Stretching from Playa del Rey to Venice, the Ballona Wetlands once occupied a 2,000-acre expanse of critical coastal habitat. Currently covering an area of 600 acres, the Ballona Wetlands are the largest and most promising opportunity for coastal wetland restoration in Los Angeles County.
The Ballona Wetlands Restoration Project is a long-term, science-based plan to return the Ballona Wetlands into a thriving ecological reserve. By healing this highly degraded site, the restoration project will create a diverse, resilient and dynamic ecosystem while providing a unique opportunity for the community to reconnect with southern California’s natural heritage.
Please click below to watch an informative video on the importance of restoring southern California wetlands.
Why Restore Ballona Wetlands?
More than a century of human neglect and abuse have left the Ballona Wetlands in a highly degraded state. Dredge spoils were dumped into the wetlands during the construction of Marina del Rey and the Ballona Creek Flood Control Channel, effectively separating the creek from its floodplain. The loss of the historic connections between the wetlands, its natural freshwater sources and the ocean has resulted in the loss of many of its ecological functions and many native species can no longer live at the wetlands because of the degraded habitat.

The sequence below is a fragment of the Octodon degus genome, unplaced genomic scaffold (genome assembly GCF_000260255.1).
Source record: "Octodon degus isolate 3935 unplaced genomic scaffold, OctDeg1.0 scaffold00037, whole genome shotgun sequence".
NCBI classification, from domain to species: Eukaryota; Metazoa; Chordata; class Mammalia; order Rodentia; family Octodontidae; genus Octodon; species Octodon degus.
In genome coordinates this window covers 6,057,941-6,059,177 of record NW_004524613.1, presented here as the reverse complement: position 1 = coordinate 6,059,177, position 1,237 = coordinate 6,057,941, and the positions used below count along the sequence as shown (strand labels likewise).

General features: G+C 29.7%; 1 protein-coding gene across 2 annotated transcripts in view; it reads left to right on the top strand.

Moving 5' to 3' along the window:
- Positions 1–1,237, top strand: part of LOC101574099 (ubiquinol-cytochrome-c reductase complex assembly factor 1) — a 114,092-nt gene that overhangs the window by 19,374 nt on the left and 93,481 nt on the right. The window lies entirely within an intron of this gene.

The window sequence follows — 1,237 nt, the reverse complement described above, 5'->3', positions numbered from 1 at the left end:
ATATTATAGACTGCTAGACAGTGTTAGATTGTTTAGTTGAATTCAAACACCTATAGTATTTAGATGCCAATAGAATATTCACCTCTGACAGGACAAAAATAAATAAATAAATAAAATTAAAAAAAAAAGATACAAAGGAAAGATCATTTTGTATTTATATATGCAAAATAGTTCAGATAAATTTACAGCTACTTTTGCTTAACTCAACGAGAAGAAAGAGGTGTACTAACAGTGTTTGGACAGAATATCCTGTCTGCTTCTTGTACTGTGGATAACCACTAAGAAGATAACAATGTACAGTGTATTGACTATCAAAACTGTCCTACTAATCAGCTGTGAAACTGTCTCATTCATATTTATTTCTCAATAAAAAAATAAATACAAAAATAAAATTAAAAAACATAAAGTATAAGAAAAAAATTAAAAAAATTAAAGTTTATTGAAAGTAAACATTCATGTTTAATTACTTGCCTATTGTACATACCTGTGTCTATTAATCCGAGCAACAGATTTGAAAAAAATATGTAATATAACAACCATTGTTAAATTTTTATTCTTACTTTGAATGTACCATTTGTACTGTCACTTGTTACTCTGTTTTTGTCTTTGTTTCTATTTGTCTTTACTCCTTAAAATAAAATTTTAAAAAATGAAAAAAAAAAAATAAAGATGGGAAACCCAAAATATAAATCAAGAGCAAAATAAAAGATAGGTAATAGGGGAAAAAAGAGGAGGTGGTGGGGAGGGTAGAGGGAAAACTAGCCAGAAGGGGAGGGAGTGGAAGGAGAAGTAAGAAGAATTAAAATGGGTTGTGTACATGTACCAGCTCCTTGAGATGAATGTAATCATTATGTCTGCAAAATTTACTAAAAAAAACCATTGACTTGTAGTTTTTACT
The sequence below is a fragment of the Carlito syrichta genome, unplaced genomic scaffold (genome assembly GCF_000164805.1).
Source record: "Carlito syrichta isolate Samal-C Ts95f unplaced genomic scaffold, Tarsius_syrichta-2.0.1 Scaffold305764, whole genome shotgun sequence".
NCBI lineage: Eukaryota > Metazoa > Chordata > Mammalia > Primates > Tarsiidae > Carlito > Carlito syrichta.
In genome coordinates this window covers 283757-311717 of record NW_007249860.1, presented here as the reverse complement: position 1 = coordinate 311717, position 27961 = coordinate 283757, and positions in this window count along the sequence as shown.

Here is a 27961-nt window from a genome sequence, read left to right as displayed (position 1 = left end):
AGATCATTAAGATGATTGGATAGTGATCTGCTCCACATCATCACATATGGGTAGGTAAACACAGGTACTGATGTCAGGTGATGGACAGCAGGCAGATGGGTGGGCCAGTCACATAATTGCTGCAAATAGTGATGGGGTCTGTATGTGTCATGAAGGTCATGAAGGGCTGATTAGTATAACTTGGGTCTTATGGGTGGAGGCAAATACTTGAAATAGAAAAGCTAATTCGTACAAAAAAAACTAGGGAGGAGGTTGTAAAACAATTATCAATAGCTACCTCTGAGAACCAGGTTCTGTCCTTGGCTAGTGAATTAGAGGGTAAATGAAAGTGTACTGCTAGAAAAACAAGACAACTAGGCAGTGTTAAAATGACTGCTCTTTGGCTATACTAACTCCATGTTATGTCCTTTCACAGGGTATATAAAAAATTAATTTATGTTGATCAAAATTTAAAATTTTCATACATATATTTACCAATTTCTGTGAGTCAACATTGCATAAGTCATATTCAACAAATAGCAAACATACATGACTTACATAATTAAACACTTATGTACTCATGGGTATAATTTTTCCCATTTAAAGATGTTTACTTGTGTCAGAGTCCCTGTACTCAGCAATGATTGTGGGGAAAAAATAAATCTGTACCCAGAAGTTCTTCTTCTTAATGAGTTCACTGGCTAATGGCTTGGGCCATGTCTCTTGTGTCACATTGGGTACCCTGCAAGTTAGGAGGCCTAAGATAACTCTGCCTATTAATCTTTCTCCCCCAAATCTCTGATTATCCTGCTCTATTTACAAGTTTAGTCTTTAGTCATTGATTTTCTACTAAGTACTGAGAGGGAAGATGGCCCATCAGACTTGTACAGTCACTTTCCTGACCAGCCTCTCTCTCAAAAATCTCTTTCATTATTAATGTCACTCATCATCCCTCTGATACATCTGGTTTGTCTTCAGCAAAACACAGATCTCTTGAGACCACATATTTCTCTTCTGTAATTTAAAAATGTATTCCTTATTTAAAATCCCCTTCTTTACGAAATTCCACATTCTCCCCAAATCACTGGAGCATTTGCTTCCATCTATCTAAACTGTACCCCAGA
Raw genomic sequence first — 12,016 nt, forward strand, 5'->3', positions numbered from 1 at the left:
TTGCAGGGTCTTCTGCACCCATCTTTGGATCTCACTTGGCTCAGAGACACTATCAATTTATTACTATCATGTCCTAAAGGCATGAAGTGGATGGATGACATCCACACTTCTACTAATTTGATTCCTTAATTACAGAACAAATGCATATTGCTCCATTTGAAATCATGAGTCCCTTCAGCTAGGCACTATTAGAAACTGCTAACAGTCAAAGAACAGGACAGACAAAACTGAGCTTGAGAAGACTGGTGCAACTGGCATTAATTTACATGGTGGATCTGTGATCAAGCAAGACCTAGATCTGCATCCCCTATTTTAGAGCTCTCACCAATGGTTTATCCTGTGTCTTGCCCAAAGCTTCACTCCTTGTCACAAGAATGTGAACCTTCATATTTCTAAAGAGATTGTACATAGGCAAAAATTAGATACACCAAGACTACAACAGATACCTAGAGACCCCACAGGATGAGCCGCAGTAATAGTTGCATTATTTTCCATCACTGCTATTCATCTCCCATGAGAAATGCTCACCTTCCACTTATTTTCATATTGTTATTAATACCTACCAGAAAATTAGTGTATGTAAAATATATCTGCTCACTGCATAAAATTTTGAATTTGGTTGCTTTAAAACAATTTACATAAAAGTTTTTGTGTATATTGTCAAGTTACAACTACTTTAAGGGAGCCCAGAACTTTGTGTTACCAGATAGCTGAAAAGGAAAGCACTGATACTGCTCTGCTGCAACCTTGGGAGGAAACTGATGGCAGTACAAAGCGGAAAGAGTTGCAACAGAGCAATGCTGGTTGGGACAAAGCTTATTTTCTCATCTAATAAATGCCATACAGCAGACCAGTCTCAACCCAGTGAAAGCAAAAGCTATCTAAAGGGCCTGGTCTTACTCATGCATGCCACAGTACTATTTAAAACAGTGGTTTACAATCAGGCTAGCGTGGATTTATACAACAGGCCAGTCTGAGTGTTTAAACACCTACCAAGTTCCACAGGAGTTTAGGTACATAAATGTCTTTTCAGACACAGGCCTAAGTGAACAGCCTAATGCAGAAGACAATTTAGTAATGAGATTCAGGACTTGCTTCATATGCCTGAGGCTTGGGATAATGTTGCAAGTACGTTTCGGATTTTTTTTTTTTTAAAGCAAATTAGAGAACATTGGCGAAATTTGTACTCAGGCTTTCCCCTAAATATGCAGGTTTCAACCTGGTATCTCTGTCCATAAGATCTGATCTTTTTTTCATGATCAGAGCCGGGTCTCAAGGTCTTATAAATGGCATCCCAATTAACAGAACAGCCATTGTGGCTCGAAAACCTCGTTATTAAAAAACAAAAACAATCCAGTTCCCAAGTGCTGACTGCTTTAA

Restoring the natural structure and function of the Ballona Wetlands will give native species a chance to recover and thrive. The Ballona Wetlands Restoration Project will return the daily ebb and flow of tidal waters, maintain freshwater circulation and support a more natural and healthy ecosystem. Creating these suitable habitats and natural conditions will allow wetland vegetation to flourish and attract the insects, reptiles, amphibians, fishes, birds and mammals that call wetlands home. This revitalization will also provide the community with a valuable educational resource and an opportunity to create meaningful connections with the natural environment.